Author Topic: When to go to hospital  (Read 2439 times)

Offline avm228

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Re: When to go to hospital
« Reply #18 on: Saturday 18 April 20 17:39 BST (UK) »
Yes, Dad now has a home sats monitor which helps to keep an eye on things.

I agree that not testing is daft. I had suspected Covid myself a month ago (not diagnosed, but classic symptoms) followed by viral pleurisy which was diagnosed.  As a sole carer for three vulnerable elderly people - father, mother and stepfather - it would have been really helpful to know for sure whether I had it.
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Offline BushInn1746

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Re: When to go to hospital
« Reply #19 on: Saturday 18 April 20 18:06 BST (UK) »
There seem to be some blood oxygen level monitors available for use at home, just clip them onto your finger.
Are these any use/reliable?

My monitor only does B.P. It overreads very slightly when my G.P. compared it with his.

Added
"Pneumonia can lower the oxygen in your blood because the air spaces in your lungs fill with mucus."

Do long term smokers get different oxygen blood saturation levels? Because some will have COPD.

Mark

Offline bykerlads

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Re: When to go to hospital
« Reply #20 on: Saturday 18 April 20 18:30 BST (UK) »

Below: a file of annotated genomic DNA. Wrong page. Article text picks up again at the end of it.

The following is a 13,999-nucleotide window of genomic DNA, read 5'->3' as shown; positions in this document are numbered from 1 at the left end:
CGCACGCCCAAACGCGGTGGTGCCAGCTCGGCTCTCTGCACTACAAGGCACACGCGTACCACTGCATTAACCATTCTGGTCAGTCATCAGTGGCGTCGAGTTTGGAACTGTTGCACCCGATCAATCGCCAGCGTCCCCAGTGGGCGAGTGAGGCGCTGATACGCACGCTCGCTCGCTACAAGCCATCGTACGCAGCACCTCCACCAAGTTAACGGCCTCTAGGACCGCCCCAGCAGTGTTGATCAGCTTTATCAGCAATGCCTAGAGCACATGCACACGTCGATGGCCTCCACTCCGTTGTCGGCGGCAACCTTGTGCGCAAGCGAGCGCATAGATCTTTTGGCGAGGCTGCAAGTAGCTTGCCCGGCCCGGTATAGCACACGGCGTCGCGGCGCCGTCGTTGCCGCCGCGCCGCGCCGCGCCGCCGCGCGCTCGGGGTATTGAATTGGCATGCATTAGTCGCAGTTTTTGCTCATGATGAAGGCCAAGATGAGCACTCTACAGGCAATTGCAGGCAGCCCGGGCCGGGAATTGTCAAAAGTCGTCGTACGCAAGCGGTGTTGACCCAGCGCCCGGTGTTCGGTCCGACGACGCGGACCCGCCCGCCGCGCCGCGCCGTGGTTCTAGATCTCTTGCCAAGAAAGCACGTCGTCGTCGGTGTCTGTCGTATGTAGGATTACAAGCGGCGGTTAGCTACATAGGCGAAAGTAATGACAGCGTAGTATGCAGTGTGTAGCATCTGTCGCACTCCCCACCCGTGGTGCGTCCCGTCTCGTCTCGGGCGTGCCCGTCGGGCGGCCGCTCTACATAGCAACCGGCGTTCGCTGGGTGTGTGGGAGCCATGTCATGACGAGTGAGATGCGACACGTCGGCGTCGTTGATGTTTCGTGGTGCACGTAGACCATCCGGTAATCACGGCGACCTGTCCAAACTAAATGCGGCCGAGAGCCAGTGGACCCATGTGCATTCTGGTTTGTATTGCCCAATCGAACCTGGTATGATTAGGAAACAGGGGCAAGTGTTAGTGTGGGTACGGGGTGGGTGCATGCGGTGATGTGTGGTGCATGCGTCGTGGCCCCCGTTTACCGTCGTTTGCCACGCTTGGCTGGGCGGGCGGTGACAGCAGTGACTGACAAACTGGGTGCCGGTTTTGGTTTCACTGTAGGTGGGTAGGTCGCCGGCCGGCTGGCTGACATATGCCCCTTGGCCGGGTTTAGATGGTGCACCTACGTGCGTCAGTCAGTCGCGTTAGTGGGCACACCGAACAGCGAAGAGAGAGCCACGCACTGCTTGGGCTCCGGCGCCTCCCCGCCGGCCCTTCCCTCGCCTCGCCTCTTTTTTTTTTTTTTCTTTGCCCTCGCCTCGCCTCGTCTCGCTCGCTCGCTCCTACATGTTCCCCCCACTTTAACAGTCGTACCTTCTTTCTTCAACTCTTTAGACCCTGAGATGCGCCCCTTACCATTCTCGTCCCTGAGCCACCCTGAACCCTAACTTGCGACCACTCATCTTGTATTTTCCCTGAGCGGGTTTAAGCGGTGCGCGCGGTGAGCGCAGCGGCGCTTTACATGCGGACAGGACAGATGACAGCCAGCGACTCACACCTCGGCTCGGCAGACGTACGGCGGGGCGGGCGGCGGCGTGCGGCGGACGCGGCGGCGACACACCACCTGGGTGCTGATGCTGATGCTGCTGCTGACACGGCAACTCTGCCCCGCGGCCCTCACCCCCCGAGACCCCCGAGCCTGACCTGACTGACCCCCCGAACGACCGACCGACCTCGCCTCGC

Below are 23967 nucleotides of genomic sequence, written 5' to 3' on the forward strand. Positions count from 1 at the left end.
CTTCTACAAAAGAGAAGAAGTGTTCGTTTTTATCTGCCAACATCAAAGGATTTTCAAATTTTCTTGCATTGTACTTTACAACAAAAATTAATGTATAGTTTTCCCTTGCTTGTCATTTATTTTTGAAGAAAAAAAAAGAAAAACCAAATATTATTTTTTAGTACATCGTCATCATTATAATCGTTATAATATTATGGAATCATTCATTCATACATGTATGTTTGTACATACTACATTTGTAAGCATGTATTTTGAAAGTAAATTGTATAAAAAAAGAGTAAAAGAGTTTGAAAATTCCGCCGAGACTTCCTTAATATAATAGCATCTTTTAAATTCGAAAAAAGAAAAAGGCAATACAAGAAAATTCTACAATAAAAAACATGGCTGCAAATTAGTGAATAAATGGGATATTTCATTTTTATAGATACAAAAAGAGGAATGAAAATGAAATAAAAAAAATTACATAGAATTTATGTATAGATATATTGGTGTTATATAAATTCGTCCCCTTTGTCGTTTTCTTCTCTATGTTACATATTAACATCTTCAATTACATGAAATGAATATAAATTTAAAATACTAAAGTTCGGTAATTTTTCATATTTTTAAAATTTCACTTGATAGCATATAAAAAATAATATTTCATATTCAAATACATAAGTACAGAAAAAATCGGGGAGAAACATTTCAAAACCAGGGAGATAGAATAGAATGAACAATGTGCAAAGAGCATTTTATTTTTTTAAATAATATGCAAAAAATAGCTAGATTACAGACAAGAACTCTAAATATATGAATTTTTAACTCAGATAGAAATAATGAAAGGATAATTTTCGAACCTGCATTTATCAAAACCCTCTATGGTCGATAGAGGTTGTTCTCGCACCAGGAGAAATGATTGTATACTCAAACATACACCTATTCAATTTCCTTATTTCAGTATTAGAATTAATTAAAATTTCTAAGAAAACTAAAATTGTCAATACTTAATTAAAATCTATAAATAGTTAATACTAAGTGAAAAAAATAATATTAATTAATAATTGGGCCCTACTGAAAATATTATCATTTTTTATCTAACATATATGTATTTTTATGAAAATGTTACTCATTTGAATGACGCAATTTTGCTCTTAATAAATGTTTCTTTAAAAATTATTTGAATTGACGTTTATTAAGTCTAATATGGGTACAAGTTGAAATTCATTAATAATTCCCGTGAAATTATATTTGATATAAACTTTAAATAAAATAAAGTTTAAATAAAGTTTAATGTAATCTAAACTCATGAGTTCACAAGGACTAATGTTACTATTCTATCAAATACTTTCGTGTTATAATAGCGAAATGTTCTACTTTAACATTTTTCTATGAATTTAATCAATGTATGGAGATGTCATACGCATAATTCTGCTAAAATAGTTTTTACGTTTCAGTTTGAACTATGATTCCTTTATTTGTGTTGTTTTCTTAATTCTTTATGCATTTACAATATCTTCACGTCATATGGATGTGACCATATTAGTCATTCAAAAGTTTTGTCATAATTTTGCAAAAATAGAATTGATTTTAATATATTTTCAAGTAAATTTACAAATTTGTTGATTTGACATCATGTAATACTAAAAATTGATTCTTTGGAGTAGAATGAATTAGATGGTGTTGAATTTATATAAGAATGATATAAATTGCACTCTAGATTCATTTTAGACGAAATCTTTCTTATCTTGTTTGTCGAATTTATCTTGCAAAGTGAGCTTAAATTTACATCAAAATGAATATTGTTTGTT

Avm, can I ask if the home blood oxygen monitor which you mention is the same as the ones which can be bought on Amazon? Or is it a special kind provided by the hospital or doctor?
Am just thinking that that an oxygem measurement taken at home would be a useful tool in determining if someone needs hospitalisation: a high temperature and low blood oxygen couldn't be argued with by 111.


Offline andrewalston

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Re: When to go to hospital
« Reply #21 on: Sunday 19 April 20 12:13 BST (UK) »
Had to take my mum to hospital last week for something completely unrelated - a bleed which needed professional attention.

We lost our A&E a few years ago, and it was eventually replaced by an "urgent care centre", and this was our first experience of it. We needn't have worried. All seemed to be well organised.

It had an entrance entirely separate from anything Covid-19 related. Triage took place at the entrance by a senior nurse in full gear. I was told to wait in the car (they have suspended car park charges).

The wait time was short, and all was dealt with speedily. A very positive experience.
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Offline suey

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Re: When to go to hospital
« Reply #22 on: Sunday 19 April 20 12:42 BST (UK) »
Quote
Can anyone tell us how we should go about getting hospital (ie life-saving) treatment for corvid. Surely we can ring 999 or go to a hospital?